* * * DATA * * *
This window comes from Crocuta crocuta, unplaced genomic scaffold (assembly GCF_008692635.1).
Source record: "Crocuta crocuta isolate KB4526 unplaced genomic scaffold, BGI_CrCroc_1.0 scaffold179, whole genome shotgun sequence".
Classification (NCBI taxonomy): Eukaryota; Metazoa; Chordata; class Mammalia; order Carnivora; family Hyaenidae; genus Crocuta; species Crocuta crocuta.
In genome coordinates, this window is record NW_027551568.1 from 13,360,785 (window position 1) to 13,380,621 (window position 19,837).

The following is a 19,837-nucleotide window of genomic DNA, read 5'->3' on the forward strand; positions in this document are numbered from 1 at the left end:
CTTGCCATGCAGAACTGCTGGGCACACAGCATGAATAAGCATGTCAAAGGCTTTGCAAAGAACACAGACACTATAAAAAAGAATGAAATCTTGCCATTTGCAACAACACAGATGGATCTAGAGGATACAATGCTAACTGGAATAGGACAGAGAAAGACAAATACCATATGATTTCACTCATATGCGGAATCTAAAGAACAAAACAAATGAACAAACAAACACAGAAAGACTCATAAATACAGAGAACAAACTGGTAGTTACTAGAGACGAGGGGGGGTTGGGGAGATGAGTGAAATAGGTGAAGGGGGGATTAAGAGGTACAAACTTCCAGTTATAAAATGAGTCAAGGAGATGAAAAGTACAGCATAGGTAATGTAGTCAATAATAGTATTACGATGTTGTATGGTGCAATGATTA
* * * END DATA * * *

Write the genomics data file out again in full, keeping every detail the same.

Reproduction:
This window comes from Crocuta crocuta, unplaced genomic scaffold (assembly GCF_008692635.1).
Source record: "Crocuta crocuta isolate KB4526 unplaced genomic scaffold, BGI_CrCroc_1.0 scaffold179, whole genome shotgun sequence".
Classification (NCBI taxonomy): Eukaryota; Metazoa; Chordata; class Mammalia; order Carnivora; family Hyaenidae; genus Crocuta; species Crocuta crocuta.
In genome coordinates, this window is record NW_027551568.1 from 13,360,785 (window position 1) to 13,380,621 (window position 19,837).

The following is a 19,837-nucleotide window of genomic DNA, read 5'->3' on the forward strand; positions in this document are numbered from 1 at the left end:
CTTGCCATGCAGAACTGCTGGGCACACAGCATGAATAAGCATGTCAAAGGCTTTGCAAAGAACACAGACACTATAAAAAAGAATGAAATCTTGCCATTTGCAACAACACAGATGGATCTAGAGGATACAATGCTAACTGGAATAGGACAGAGAAAGACAAATACCATATGATTTCACTCATATGCGGAATCTAAAGAACAAAACAAATGAACAAACAAACACAGAAAGACTCATAAATACAGAGAACAAACTGGTAGTTACTAGAGACGAGGGGGGGTTGGGGAGATGAGTGAAATAGGTGAAGGGGGGATTAAGAGGTACAAACTTCCAGTTATAAAATGAGTCAAGGAGATGAAAAGTACAGCATAGGTAATGTAGTCAATAATAGTATTACGATGTTGTATGGTGCAATGATTA